IDEAS home Printed from https://ideas.repec.org/a/plo/pone00/0011539.html
   My bibliography  Save this article

Gender, Migration and HIV in Rural KwaZulu-Natal, South Africa

Author

Listed:
  • Carol S Camlin
  • Victoria Hosegood
  • Marie-Louise Newell
  • Nuala McGrath
  • Till Bärnighausen
  • Rachel C Snow

Abstract

Objectives: Research on migration and HIV has largely focused on male migration, often failing to measure HIV risks associated with migration for women. We aimed to establish whether associations between migration and HIV infection differ for women and men, and identify possible mechanisms by which women's migration contributes to their high infection risk. Design: Data on socio-demographic characteristics, patterns of migration, sexual behavior and HIV infection status were obtained for a population of 11,677 women aged 15–49 and men aged 15–54, resident members of households within a demographic surveillance area participating in HIV surveillance in 2003–04. Methods: Logistic regression was conducted to examine whether sex and migration were independently associated with HIV infection in three additive effects models, using measures of recent migration, household presence and migration frequency. Multiplicative effects models were fitted to explore whether the risk of HIV associated with migration differed for males and females. Further modeling and simulations explored whether composition or behavioral differences accounted for observed associations. Results: Relative to non-migrant males, non-migrant females had higher odds of being HIV-positive (adjusted odds ratio [aOR] = 1.72; 95% confidence interval [1.49–1.99]), but odds were higher for female migrants (aOR = 2.55 [2.07–3.13]). Female migrants also had higher odds of infection relative to female non-migrants (aOR = 1.48 [1.23–1.77]). The association between number of sexual partners over the lifetime and HIV infection was modified by both sex and migrant status: For male non-migrants, each additional partner was associated with 3% higher odds of HIV infection (aOR = 1.03 [1.02–1.05]); for male migrants the association between number of partners and HIV infection was non-significant. Each additional partner increased odds of HIV infection by 22% for female non-migrants (aOR = 1.22 [1.12–1.32]) and 46% for female migrants (aOR = 1.46 [1.25–1.69]). Conclusions: Higher risk sexual behavior in the context of migration increased women's likelihood of HIV infection.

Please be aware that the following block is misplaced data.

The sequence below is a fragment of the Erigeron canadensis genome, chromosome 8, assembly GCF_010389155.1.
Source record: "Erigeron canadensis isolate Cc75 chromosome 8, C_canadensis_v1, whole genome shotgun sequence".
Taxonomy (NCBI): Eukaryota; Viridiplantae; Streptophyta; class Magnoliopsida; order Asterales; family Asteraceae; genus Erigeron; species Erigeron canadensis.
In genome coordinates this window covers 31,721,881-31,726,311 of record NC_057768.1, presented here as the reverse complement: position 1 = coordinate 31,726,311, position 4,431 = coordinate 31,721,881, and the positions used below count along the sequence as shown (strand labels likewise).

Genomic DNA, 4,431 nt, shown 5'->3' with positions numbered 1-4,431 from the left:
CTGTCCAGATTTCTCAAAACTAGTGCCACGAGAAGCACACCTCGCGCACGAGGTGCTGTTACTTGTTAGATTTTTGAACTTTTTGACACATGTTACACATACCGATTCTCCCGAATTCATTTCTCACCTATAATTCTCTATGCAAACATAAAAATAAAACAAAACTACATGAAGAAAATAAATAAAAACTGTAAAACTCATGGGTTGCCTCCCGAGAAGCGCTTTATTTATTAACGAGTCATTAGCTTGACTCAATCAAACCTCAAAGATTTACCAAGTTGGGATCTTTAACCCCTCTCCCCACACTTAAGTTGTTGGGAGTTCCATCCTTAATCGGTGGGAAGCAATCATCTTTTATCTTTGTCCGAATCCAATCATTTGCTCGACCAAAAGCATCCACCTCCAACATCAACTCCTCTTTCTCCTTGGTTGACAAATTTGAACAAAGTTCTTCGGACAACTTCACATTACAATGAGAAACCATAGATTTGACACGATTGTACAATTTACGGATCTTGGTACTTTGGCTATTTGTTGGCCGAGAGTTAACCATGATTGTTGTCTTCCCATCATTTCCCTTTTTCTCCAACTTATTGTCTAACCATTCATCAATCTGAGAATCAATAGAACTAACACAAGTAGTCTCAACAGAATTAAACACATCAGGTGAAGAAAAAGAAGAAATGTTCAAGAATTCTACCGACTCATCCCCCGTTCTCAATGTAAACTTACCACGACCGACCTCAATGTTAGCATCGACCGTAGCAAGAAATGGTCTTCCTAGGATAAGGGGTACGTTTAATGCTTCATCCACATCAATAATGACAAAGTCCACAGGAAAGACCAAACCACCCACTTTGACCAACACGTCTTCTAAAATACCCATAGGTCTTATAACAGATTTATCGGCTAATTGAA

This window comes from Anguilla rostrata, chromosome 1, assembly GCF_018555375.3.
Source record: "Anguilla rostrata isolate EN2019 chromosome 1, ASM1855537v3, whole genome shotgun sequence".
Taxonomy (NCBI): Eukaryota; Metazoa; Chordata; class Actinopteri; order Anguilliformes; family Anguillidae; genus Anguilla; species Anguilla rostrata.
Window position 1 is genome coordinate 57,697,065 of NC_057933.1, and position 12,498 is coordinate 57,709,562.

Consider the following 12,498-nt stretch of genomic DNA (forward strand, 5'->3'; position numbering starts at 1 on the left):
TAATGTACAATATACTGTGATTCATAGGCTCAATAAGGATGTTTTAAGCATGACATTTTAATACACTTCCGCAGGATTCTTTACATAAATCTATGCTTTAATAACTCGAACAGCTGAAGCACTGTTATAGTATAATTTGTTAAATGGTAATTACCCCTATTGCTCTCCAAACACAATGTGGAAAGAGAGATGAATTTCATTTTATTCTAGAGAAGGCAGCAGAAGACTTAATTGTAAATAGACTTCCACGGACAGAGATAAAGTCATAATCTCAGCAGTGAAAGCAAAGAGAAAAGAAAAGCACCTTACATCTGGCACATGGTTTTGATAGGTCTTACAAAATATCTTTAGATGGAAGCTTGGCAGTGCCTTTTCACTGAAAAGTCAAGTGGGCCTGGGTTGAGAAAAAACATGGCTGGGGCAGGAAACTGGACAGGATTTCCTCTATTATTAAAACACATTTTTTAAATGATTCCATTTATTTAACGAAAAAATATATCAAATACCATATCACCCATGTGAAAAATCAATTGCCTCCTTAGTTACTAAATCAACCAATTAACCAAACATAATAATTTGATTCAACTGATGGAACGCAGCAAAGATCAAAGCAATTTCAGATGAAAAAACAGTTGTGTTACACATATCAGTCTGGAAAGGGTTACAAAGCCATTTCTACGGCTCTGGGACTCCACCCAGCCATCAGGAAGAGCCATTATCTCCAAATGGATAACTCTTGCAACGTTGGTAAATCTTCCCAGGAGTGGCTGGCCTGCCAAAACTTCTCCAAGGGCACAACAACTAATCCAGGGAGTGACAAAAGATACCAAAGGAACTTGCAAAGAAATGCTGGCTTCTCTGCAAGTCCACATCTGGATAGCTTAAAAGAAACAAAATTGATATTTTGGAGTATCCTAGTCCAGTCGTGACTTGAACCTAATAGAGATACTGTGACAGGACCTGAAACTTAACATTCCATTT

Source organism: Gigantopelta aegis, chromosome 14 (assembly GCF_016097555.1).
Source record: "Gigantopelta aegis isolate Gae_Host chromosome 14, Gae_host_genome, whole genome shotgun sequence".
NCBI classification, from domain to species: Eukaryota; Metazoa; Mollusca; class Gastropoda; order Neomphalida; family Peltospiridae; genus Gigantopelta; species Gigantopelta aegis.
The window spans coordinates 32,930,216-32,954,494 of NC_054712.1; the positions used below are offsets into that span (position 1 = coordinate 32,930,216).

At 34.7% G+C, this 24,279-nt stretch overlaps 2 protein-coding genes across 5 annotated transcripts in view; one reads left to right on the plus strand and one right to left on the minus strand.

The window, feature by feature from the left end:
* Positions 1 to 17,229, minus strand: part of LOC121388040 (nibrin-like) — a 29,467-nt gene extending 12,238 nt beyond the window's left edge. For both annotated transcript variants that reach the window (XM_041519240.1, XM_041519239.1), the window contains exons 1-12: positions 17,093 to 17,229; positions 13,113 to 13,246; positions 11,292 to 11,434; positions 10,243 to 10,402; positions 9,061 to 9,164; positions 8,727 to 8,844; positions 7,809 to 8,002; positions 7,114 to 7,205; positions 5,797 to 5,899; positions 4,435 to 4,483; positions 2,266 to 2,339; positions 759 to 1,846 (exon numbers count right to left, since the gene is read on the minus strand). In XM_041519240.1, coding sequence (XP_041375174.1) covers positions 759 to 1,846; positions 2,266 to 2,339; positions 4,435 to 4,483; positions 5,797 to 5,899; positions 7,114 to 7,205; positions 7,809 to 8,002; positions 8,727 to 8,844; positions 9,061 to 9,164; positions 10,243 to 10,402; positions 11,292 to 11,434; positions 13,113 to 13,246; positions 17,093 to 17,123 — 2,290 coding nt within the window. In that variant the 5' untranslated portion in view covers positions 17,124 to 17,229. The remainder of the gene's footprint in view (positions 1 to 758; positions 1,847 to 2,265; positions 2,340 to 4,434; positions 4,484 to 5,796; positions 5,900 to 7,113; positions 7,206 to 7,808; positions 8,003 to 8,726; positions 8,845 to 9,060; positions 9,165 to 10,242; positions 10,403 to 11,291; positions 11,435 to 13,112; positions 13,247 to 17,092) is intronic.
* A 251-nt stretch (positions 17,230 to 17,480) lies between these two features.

Suggested Citation

  • Carol S Camlin & Victoria Hosegood & Marie-Louise Newell & Nuala McGrath & Till Bärnighausen & Rachel C Snow, 2010. "Gender, Migration and HIV in Rural KwaZulu-Natal, South Africa," PLOS ONE, Public Library of Science, vol. 5(7), pages 1-10, July.
  • Handle: RePEc:plo:pone00:0011539
    DOI: 10.1371/journal.pone.0011539
    as

    Download full text from publisher

    File URL: https://journals.plos.org/plosone/article?id=10.1371/journal.pone.0011539
    Download Restriction: no